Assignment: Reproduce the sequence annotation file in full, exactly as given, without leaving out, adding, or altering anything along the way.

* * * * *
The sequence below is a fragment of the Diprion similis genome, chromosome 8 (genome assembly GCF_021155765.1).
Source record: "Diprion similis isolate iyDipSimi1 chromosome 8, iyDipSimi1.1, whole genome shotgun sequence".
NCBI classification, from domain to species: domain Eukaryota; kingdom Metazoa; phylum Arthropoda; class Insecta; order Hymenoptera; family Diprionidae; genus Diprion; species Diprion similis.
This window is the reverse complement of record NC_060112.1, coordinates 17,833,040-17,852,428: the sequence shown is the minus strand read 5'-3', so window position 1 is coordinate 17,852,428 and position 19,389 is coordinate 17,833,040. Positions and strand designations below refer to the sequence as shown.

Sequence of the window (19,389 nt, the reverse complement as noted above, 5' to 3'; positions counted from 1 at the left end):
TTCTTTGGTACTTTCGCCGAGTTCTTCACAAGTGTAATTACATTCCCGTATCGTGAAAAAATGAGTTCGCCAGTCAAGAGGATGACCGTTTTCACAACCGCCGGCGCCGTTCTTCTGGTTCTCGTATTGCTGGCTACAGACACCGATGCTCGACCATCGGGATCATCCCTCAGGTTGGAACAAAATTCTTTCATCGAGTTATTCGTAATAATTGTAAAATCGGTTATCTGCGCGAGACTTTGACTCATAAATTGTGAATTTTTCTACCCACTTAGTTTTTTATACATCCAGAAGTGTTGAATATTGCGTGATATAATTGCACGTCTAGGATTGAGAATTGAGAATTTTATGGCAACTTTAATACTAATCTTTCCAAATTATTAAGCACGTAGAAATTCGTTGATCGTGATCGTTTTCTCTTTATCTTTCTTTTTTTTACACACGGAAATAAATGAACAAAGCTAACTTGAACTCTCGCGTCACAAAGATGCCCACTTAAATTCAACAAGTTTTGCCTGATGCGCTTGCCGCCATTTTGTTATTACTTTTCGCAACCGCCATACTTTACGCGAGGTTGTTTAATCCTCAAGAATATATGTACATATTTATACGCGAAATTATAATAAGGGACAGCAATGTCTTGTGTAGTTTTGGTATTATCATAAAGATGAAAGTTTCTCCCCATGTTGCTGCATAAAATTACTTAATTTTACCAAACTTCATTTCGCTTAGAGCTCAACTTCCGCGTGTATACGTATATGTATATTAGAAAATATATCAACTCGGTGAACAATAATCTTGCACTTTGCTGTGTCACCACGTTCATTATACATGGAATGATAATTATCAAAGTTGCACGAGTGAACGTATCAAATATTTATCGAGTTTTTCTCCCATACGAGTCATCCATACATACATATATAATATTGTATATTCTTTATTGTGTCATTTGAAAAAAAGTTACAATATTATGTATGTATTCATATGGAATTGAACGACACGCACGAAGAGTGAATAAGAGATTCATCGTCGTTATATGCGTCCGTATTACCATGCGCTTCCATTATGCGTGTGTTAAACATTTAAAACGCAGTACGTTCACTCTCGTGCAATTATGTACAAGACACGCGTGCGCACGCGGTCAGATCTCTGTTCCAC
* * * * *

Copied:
The sequence below is a fragment of the Diprion similis genome, chromosome 8 (genome assembly GCF_021155765.1).
Source record: "Diprion similis isolate iyDipSimi1 chromosome 8, iyDipSimi1.1, whole genome shotgun sequence".
NCBI classification, from domain to species: domain Eukaryota; kingdom Metazoa; phylum Arthropoda; class Insecta; order Hymenoptera; family Diprionidae; genus Diprion; species Diprion similis.
This window is the reverse complement of record NC_060112.1, coordinates 17,833,040-17,852,428: the sequence shown is the minus strand read 5'-3', so window position 1 is coordinate 17,852,428 and position 19,389 is coordinate 17,833,040. Positions and strand designations below refer to the sequence as shown.

Sequence of the window (19,389 nt, the reverse complement as noted above, 5' to 3'; positions counted from 1 at the left end):
TTCTTTGGTACTTTCGCCGAGTTCTTCACAAGTGTAATTACATTCCCGTATCGTGAAAAAATGAGTTCGCCAGTCAAGAGGATGACCGTTTTCACAACCGCCGGCGCCGTTCTTCTGGTTCTCGTATTGCTGGCTACAGACACCGATGCTCGACCATCGGGATCATCCCTCAGGTTGGAACAAAATTCTTTCATCGAGTTATTCGTAATAATTGTAAAATCGGTTATCTGCGCGAGACTTTGACTCATAAATTGTGAATTTTTCTACCCACTTAGTTTTTTATACATCCAGAAGTGTTGAATATTGCGTGATATAATTGCACGTCTAGGATTGAGAATTGAGAATTTTATGGCAACTTTAATACTAATCTTTCCAAATTATTAAGCACGTAGAAATTCGTTGATCGTGATCGTTTTCTCTTTATCTTTCTTTTTTTTACACACGGAAATAAATGAACAAAGCTAACTTGAACTCTCGCGTCACAAAGATGCCCACTTAAATTCAACAAGTTTTGCCTGATGCGCTTGCCGCCATTTTGTTATTACTTTTCGCAACCGCCATACTTTACGCGAGGTTGTTTAATCCTCAAGAATATATGTACATATTTATACGCGAAATTATAATAAGGGACAGCAATGTCTTGTGTAGTTTTGGTATTATCATAAAGATGAAAGTTTCTCCCCATGTTGCTGCATAAAATTACTTAATTTTACCAAACTTCATTTCGCTTAGAGCTCAACTTCCGCGTGTATACGTATATGTATATTAGAAAATATATCAACTCGGTGAACAATAATCTTGCACTTTGCTGTGTCACCACGTTCATTATACATGGAATGATAATTATCAAAGTTGCACGAGTGAACGTATCAAATATTTATCGAGTTTTTCTCCCATACGAGTCATCCATACATACATATATAATATTGTATATTCTTTATTGTGTCATTTGAAAAAAAGTTACAATATTATGTATGTATTCATATGGAATTGAACGACACGCACGAAGAGTGAATAAGAGATTCATCGTCGTTATATGCGTCCGTATTACCATGCGCTTCCATTATGCGTGTGTTAAACATTTAAAACGCAGTACGTTCACTCTCGTGCAATTATGTACAAGACACGCGTGCGCACGCGGTCAGATCTCTGTTCCAC